John Casimir, Count Palatine of Simmern was a German prince and a younger son of Frederick III, Elector Palatine. A firm Calvinist, he was a leader of mercenary troops in the religious wars of the time, including the Dutch Revolt. From 1583–1592 he acted as regent for his nephew, Elector Palatine Frederick IV.
Anna Maria of Mecklenburg-Schwerin was a German noblewoman, a member of the House of Mecklenburg and by marriage Duchess of Saxe-Weissenfels.
Augustus was Elector of Saxony from 1553 to 1586.
The Electorate of Saxony was a state of the Holy Roman Empire established when Emperor Charles IV raised the Ascanian duchy of Saxe-Wittenberg to the status of an Electorate by the Golden Bull of 1356. Upon the extinction of the House of Ascania, it was feoffed to the Margraves of Meissen from the Wettin dynasty in 1423, who moved the ducal residence up the river Elbe to Dresden. After the Empire's dissolution in 1806, the Wettin Electors raised Saxony to a territorially reduced kingdom.
Christian I of Saxony was Elector of Saxony from 1586 to 1591. He belonged to the Albertine line of the House of Wettin.
Friedrich Wilhelm I was a duke of Saxe-Weimar. He was the eldest son of Johann Wilhelm, Duke of Saxe-Weimar and Dorothea Susanne of Simmern.
John Casimir of Saxe-Coburg was the Duke of Saxe-Coburg. He was the descendant of the Ernestine branch of the House of Wettin. Under his rule, the residence town of Coburg prospered with many Renaissance buildings being erected that still remain today.
Christiane Eberhardine of Brandenburg-Bayreuth was Electress of Saxony from 1694 to 1727 and titular Queen of the Polish–Lithuanian Commonwealth from 1697 to 1727 by marriage to Augustus II the Strong. Not once throughout the whole of her thirty-year queenship did she set foot in Poland, instead living in Saxony in self-imposed exile. Born a German margravine, she was called Sachsens Betsäule, "Saxony's pillar of prayer", by her Protestant subjects for her refusal to convert to Catholicism and her loyalty to the Protestant faith. Despite the allegiance of Christiane Eberhardine and her mother-in-law, Anna Sophie of Denmark, to Lutheranism, her husband and son, later Augustus III, both became Catholics, ensuring Catholic succession in the Albertine lands after a century-and-a-half.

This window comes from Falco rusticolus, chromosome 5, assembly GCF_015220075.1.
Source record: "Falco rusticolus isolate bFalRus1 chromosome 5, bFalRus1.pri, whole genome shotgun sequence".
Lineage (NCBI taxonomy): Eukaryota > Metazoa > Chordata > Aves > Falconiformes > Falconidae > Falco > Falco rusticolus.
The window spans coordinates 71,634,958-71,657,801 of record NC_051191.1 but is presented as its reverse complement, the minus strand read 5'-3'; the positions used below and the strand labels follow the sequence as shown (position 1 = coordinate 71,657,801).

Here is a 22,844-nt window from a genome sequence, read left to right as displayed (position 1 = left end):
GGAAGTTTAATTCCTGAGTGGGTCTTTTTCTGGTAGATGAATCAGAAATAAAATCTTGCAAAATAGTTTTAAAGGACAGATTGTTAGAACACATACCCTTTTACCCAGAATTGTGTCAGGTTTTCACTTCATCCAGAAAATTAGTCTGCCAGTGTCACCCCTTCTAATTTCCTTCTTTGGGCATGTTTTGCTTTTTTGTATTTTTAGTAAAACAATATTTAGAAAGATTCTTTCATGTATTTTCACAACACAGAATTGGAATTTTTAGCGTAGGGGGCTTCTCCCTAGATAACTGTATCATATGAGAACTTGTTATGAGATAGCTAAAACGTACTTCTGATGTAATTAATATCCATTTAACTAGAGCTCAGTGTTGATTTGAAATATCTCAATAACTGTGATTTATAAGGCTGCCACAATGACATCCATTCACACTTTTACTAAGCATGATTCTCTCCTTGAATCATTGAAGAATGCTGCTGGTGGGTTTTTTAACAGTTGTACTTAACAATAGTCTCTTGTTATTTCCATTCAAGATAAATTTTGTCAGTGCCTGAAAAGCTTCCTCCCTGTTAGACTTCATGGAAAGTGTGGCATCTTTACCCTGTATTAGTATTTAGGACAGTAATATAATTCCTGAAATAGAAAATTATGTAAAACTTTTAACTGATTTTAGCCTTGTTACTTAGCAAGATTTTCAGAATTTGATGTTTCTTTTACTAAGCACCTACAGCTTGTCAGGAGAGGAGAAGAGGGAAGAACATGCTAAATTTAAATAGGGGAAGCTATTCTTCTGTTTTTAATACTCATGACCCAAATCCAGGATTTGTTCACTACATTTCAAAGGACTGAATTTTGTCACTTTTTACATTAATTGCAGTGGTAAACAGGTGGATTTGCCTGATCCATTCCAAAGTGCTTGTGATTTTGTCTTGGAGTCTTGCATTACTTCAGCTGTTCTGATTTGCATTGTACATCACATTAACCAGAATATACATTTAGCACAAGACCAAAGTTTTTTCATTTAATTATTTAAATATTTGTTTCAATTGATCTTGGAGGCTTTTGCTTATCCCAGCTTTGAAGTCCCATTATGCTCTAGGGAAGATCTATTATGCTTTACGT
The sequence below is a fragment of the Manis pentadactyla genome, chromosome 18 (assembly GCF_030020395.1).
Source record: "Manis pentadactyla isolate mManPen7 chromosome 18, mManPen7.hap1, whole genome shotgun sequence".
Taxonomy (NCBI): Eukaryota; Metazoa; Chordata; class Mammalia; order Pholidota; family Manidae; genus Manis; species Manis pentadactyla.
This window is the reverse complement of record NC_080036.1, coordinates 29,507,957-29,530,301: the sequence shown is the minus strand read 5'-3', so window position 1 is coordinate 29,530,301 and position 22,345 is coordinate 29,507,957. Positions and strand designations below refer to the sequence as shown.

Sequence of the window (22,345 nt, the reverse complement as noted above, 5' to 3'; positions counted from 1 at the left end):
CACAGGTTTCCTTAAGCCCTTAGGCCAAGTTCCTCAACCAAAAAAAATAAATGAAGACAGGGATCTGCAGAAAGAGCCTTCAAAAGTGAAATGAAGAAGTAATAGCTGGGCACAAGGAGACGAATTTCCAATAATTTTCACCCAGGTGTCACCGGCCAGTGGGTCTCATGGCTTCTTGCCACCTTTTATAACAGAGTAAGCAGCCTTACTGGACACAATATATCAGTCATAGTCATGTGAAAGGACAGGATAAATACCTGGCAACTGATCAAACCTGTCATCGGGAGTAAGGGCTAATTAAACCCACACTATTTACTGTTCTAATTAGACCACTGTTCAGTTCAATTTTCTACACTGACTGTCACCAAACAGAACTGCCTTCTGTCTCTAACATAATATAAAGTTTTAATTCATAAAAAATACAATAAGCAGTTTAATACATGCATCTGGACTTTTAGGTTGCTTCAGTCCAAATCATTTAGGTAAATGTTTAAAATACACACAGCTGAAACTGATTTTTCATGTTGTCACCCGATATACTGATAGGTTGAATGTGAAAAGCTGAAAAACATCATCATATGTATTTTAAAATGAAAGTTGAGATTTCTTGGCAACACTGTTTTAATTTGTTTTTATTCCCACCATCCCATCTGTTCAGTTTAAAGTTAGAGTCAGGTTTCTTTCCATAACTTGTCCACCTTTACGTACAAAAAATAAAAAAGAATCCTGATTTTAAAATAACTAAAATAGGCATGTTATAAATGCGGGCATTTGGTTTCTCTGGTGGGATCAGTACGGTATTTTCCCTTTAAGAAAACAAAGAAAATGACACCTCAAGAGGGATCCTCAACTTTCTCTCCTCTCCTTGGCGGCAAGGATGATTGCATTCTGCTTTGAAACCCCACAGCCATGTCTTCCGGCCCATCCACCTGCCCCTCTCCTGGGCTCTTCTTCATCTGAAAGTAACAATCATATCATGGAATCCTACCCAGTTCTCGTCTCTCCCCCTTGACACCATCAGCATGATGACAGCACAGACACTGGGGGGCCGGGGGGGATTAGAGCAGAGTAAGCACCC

Augustus of Saxe-Weissenfels, was a Duke of Saxe-Weissenfels-Querfurt of the House of Wettin and administrator of the Archbishopric of Magdeburg.
Princess Anna Sophie of Denmark was the eldest daughter of King Frederick III of Denmark and Sophie Amalie of Brunswick-Lüneburg, and Electress of Saxony from 1680 to 1691 as the wife of John George III.
Magdalene Sibylle of Prussia was an Electress of Saxony as the spouse of John George I, Elector of Saxony.
Sophie of Brandenburg was Electress of Saxony by marriage to Christian I, Elector of Saxony. She was regent from 1591 to 1601 during the minority of their son Christian II.
Catherine of Mecklenburg, Duchess of Saxony, was the daughter of the Duke Magnus II of Mecklenburg and Sophie of Pomerania-Stettin. She married on 6 July 1512 in Freiberg Duke Henry the Pious of Saxony. The couple had six children:
Sidonie of Saxony was a princess of the House of Wettin and by marriage Duchess of Brunswick-Lüneburg and Princess of Calenberg-Göttingen.
Dorothea of Saxony was a Saxon princess from the House of Wettin and by marriage Duchess of Brunswick-Wolfenbüttel.
Paul Luther was a German physician, medical chemist, and alchemist. He was the third son of the German Protestant Reformer Martin Luther and was successively physician to John Frederick II, Duke of Saxony; Joachim II Hector, Elector of Brandenburg; Augustus, Elector of Saxony and his successor Christian I, Elector of Saxony. He taught alchemy to Anne of Denmark.
Elisabeth of Saxony was a Saxon princess from the House of Wettin by birth and by marriage Countess Palatine of Simmern.
Elisabeth of the Palatinate was the second wife of Duke John Frederick II of Saxony.
Anna of Saxony, was a German noblewoman member of the House of Wettin and by marriage Duchess of Saxe-Coburg-Eisenach.
Anne of Denmark, Electress of SaxonyBorn: 22 November 1532 Died: 1 October 1585
Agnes of Hesse
| Electress consort of Saxony |
9 July 1553 – 1 October 1585
Title next held byAgnes Hedwig of Anhalt